279388 Enantioselective Separation On Chiral Au Nanoparticles
Adsorption of chiral compounds on chiral surfaces is the initial step in enantioselective processes such as separations and catalysis. There has been a significant effort over the past decade aimed at the preparation of chiral nanoparticles based on metallic cores modified by chiral ligands. In principle, these can serve as the basis for enantioselective chemical processing. In this work we demonstrate a simple measurement of enantioselective adsorption on chiral metal nanoparticles using a method that can yield quantitative measures of the enantiospecific adsorption equilibrium constants .
The surfaces of chemically synthesized Au nanoparticles have been modified with D- or L-cysteine to render them chiral and enantioselective for adsorption of chiral molecules. Their enantioselective interaction with chiral compounds has been probed by optical rotation measurements when exposed to racemic propylene oxide. The ability of optical rotation to detect enantiospecific adsorption arises from the fact that the specific rotation of polarized light by R- and S-propylene oxide is enhanced by interaction Au nanoparticles. This effect is related to previous observations of enhanced circular dichroism by Au nanoparticles modified by chiral adsorbates. More importantly, chiral Au nanoparticles modified with either D- or L-cysteine selectively adsorb one enantiomer of propylene oxide from a solution of racemic propylene oxide, thus leaving an enantiomeric excess in the solution phase. Au nanoparticles modified with L-cysteine (D-cysteine) selectively adsorb the R-propylene oxide (S-propylene oxide). A simple model has been developed that allows extraction of the enantiospecific equilibrium constants for R- and S-PO adsorption on the chiral Au nanoparticles.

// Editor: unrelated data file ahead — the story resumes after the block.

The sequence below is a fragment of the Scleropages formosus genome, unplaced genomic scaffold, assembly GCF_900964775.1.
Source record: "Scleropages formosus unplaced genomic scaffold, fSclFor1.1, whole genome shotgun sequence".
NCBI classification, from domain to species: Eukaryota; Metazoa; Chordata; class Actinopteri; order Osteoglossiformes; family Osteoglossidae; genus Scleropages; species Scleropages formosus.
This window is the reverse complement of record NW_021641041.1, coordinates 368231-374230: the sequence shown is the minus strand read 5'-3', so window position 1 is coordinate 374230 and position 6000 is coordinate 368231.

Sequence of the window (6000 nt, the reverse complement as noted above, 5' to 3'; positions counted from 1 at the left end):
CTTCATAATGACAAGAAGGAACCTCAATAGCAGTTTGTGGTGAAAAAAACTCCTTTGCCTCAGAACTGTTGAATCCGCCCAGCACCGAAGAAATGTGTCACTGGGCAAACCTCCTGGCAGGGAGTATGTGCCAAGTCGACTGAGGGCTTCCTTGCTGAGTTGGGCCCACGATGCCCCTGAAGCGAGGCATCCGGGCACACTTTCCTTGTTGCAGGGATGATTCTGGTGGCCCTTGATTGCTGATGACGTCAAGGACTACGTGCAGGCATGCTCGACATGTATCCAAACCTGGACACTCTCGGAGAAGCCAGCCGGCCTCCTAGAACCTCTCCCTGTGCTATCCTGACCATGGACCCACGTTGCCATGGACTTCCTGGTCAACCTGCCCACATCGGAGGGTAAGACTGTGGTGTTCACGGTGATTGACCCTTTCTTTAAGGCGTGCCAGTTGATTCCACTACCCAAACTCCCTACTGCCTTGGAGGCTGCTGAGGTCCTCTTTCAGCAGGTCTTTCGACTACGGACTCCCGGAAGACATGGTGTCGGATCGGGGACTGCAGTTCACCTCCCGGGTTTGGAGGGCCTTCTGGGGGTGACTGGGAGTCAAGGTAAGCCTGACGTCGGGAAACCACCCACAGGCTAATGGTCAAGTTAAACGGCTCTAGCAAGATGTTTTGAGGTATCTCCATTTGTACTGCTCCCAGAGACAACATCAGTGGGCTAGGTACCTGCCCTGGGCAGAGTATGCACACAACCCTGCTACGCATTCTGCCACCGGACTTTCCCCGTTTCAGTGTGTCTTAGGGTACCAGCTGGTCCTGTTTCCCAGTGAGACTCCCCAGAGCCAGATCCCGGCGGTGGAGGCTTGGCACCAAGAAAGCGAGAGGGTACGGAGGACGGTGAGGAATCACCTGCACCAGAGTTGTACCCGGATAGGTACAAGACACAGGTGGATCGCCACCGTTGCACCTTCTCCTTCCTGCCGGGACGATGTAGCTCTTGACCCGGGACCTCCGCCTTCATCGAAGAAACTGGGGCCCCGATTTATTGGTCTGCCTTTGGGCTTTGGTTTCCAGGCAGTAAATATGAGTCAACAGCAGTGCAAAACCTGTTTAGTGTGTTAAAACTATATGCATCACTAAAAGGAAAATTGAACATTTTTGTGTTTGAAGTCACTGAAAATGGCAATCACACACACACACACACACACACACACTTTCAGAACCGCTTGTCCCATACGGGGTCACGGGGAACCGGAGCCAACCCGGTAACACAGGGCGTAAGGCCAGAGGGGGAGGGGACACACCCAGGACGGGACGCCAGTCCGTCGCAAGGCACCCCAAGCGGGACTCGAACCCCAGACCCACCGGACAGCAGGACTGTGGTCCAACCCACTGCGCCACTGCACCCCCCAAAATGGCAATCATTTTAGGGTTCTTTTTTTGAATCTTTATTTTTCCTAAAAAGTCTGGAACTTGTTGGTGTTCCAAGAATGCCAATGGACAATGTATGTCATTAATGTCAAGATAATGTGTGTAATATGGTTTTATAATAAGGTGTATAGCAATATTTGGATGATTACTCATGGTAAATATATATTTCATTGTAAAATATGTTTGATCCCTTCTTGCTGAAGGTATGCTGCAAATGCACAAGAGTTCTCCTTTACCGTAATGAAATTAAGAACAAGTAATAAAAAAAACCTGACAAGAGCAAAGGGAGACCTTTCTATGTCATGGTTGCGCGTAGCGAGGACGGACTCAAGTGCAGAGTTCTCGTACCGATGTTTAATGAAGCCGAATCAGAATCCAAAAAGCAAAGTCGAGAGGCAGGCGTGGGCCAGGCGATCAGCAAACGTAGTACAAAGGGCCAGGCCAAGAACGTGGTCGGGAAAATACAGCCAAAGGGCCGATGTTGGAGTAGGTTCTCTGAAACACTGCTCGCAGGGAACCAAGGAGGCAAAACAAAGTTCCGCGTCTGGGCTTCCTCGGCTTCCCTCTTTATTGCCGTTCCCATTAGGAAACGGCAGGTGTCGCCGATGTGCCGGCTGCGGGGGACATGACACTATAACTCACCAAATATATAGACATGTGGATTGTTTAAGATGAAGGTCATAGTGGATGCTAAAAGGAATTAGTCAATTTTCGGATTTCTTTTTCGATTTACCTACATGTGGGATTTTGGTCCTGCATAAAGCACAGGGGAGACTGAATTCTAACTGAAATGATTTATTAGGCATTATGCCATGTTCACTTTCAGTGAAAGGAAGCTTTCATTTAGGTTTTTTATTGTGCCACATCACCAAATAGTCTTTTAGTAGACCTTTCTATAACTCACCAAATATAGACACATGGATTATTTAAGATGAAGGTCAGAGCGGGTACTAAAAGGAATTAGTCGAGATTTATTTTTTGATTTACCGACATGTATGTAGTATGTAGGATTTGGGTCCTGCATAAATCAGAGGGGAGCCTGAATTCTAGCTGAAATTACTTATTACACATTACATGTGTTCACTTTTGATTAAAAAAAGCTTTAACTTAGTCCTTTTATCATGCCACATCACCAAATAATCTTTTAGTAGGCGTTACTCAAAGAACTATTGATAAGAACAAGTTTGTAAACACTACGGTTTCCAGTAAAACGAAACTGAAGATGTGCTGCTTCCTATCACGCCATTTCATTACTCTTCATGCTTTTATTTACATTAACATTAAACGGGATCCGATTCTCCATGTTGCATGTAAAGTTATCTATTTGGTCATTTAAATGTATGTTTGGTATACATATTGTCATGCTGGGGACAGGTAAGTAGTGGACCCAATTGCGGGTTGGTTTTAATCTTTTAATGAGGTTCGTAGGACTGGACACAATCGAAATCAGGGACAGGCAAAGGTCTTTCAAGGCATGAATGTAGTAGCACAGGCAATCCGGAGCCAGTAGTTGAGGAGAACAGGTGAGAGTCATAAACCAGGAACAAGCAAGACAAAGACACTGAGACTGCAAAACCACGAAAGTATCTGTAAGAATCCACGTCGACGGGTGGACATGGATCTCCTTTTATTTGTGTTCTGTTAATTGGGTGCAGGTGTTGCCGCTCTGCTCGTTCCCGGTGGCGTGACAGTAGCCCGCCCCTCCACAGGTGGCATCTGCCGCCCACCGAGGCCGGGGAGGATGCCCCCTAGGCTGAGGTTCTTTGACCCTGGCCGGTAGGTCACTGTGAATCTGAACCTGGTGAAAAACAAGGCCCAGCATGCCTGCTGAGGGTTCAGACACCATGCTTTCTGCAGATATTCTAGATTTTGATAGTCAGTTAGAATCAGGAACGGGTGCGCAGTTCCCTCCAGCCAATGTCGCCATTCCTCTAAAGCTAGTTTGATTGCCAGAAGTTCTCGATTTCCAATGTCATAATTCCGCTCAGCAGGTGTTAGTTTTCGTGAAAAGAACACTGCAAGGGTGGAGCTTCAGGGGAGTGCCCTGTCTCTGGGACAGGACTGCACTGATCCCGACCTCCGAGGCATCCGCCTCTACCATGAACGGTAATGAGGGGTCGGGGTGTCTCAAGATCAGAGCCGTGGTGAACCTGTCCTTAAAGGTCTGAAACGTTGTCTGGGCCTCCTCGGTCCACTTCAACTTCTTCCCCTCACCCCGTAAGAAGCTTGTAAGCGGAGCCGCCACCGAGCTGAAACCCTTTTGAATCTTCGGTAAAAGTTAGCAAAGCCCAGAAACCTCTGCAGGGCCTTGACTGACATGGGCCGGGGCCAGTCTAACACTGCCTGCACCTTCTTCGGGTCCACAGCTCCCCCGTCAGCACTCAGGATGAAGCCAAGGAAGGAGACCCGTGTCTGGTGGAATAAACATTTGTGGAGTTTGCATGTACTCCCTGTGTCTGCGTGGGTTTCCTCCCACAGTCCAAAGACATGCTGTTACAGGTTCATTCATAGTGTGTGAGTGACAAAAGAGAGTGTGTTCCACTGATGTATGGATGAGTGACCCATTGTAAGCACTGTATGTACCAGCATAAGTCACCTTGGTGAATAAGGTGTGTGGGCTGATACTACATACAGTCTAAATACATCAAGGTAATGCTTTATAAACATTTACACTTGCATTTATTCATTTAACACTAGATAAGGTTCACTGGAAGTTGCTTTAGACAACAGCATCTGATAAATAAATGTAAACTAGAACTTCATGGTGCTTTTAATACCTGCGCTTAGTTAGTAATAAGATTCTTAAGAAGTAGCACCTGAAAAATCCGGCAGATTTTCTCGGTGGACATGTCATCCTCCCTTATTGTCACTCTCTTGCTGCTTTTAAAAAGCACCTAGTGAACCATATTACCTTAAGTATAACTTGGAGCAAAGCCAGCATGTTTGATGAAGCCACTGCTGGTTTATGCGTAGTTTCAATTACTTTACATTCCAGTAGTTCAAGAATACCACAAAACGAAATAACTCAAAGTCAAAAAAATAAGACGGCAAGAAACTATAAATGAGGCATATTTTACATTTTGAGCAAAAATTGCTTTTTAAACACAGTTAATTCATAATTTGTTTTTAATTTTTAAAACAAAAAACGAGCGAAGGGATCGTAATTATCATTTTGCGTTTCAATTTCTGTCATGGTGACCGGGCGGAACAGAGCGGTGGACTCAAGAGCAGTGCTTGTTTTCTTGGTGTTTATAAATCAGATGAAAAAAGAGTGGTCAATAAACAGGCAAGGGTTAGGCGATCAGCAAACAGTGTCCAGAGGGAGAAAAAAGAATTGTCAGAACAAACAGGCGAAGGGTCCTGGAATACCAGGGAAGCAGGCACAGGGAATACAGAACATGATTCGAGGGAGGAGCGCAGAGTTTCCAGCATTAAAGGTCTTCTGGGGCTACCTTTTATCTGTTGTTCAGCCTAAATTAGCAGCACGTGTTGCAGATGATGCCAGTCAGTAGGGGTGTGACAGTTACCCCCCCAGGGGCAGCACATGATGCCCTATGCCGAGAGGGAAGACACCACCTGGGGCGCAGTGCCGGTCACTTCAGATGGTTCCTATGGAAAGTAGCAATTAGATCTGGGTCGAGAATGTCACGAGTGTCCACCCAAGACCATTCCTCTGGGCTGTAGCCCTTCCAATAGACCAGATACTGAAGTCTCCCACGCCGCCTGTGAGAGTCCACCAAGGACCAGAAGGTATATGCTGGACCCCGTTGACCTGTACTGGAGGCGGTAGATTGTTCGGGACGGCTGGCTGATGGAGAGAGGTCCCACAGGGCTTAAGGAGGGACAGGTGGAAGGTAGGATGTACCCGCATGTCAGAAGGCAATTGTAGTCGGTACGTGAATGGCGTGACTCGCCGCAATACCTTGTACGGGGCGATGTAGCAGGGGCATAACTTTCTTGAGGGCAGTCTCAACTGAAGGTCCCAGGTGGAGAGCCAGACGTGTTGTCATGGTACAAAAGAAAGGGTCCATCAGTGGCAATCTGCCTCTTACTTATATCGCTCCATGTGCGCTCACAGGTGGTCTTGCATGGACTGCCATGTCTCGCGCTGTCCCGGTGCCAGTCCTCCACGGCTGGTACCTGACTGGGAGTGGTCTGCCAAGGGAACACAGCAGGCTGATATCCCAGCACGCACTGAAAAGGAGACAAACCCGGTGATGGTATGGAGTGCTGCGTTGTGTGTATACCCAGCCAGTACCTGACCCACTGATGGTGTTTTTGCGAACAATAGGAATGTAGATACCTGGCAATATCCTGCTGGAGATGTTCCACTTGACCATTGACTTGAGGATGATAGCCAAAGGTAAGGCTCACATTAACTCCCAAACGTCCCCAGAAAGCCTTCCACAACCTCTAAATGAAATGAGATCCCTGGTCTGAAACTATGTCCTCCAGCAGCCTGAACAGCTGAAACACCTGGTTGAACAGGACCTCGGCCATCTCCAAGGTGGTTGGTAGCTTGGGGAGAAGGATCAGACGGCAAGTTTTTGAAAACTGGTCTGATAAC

N. Shukla, M.A. Bartel, A.J. Gellman “Enantioselective separation on chiral Au nanoparticles” Journal of the American Chemical Society, 132(25), (2010), 8575–8580
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